Opinion

Texas and Mississippi Medicaid Case Studies in How Some Abuse Taxpayer Money

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Posted: Jun 19, 2018 10:56 AM
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Texas and Mississippi Medicaid Case Studies in How Some Abuse Taxpayer Money

Hard working Americans pay far too much money to the federal government for that cash to go to waste.  One issue that does not get enough reporting with the federal government spending is healthcare waste, fraud and abuse that costs the government billions. Only Washington insiders would tolerate a business model that allows billions to be squandered. 

The problem is rampant and nationwide.  Fraud is leading to jail time for serious abuses of taxpayer resources just in the past few months. A Philadelphia woman was charged with $211,000 in fake records to steal Medicaid funds by falsifying the records of autistic children.  A Mississippi doctor was sentenced to three and a half years in jail for a Medicaid fraud scheme where he prescribed unneeded medications without seeing patients. A Michigan woman was sentenced to a year in jail and ordered to repay $915,000 after being convicted of embezzling money from a nonprofit and engaging in Medicaid fraud.  These are the tip of the iceberg when it comes to schemes that cost the taxpayers of America.

Texas and Mississippi have some dental providers that appear to be engaged in questionable spending of Medicaid funds.  As taxpayers learn that some providers are improperly incentivizing people to become patients so they can charge the Medicaid program, they will be angry that this money is not being tracked and protected from bad actors.

Companies that receive Medicaid reimbursement are not allowed to conduct certain marketing activities under federal and state law. It appears that some providers are aggressively pursuing Medicaid patients in a way that costs taxpayers and are legally questionable. 

Some Texas dental companies have employed marketing strategies that give away gifts to entice new patients. They have set up tables in front of stores that provide for-profit services to lure away prospective patients and make appointments in violation of Texas law. Under Texas law, unsolicited personal contact with a prospective patient is an illegal marketing practice.  In addition, offering gifts or other inducements designed to influence a patient’s choice of providers is also illegal.  In fact, offering gifts or inducements to Medicaid beneficiaries can also violate federal law.  What may be OK for other lines of work is not OK when you are using government money to provide services.  

Some Texas dental providers of Medicaid services have found creative ways to market their services.  One dental company gives away tickets to the San Antonio Zoo based on a cavity free club drawing every month. Many use Facebook ads to promote contests with cash prizes, free pedicures and manicures. One promotion has a wind tunnel glass room where patients have a short period of time to grab wind-blown cash as a reward for being a patient.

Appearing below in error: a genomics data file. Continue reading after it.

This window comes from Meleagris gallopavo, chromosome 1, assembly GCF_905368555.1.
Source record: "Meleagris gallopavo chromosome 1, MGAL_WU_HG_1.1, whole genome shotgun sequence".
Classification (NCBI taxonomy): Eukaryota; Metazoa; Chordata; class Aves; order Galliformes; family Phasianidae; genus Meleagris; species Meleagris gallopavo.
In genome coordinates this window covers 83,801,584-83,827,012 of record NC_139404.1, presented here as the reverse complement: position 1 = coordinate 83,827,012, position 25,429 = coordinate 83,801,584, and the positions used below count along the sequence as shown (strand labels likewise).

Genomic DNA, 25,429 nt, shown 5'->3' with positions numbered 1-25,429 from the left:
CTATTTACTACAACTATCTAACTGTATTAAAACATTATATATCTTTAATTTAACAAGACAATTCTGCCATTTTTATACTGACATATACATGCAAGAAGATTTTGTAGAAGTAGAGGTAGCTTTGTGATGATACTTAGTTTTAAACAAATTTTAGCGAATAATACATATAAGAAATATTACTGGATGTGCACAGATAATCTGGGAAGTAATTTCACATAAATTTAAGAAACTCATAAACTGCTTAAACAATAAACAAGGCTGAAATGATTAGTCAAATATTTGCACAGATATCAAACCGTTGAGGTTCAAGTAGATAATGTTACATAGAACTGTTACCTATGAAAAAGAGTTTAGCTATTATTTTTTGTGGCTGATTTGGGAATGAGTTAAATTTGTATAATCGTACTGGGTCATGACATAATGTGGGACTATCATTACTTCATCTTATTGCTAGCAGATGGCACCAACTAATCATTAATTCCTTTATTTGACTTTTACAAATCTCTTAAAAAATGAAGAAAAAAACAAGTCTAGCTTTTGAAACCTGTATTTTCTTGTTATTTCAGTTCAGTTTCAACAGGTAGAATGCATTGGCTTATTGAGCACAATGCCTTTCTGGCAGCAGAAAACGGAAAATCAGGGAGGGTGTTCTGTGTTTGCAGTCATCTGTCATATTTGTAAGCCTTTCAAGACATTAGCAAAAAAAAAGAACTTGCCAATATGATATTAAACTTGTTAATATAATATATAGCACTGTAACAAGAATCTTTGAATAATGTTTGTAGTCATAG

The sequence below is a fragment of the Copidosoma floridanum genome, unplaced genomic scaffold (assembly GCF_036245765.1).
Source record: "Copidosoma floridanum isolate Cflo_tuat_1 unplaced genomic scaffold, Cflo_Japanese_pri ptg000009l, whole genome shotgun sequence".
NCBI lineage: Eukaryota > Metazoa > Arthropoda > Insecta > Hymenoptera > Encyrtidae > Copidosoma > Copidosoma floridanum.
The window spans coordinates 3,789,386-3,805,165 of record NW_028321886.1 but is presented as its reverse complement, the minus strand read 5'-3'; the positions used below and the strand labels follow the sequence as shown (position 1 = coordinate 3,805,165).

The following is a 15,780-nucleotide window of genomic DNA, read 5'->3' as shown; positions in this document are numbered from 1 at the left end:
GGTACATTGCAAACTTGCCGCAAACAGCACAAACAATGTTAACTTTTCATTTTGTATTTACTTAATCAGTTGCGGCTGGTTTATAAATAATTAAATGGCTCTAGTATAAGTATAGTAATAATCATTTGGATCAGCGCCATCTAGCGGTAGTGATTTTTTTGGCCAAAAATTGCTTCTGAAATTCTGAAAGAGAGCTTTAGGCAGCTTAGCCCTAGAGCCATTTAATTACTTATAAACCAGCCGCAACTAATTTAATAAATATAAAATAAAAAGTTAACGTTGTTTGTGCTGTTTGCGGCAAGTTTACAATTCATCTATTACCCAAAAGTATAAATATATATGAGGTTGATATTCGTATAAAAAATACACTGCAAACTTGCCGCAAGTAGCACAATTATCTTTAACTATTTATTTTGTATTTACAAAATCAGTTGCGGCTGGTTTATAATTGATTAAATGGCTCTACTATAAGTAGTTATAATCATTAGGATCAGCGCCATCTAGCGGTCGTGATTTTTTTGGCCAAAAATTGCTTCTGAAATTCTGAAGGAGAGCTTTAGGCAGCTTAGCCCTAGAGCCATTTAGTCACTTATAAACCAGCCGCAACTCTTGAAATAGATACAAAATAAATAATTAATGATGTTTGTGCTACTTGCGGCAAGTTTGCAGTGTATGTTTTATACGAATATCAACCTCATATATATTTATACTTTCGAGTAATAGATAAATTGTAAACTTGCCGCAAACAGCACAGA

There are companies that receive Medicaid money in Mississippi who also use similar marketing ploys to lure new patients. A Mississippi dental company has periodic raffles with expensive prizes and a Medicaid sign-up sheet for people who attend the raffle.  These are all companies that use Medicaid money to provide dental services and many use Facebook giveaways and use radio ads to solicit people to sign up. 

The reason why providers are prohibited from certain types of advertisement is because it improperly influences the patient’s selection of a provider.  In addition, offering valuable gifts to beneficiaries to influence their choice of a Medicaid provider raises quality and cost concerns. Providers may have an economic incentive to offset the additional costs attributable to the giveaway by providing unnecessary services or by substituting cheaper or lower quality services. The use of giveaways to attract patients also favors large providers with greater financial resources for such activities, disadvantaging smaller providers and businesses. 

The federal and state government, as well as state administrators of Medicaid funds need to do a better job of protecting taxpayer money.  The egregious fraud is largely being addressed, but it seems that not enough policing is being done to end illegal marketing practices of dental companies that use gifts and inducements to get more people to sign up and use government funded care.  

This is not what the Medicaid system is designed to do, because it is set up in a way that allows for people in need to get care without illegal advertising campaigns and aggressive solicitations of patients. The taxpayers’ wallets need to be protected and both states and the federal government need to do a better policing job to stop aggressive marketing campaigns to recruit patients using government resources.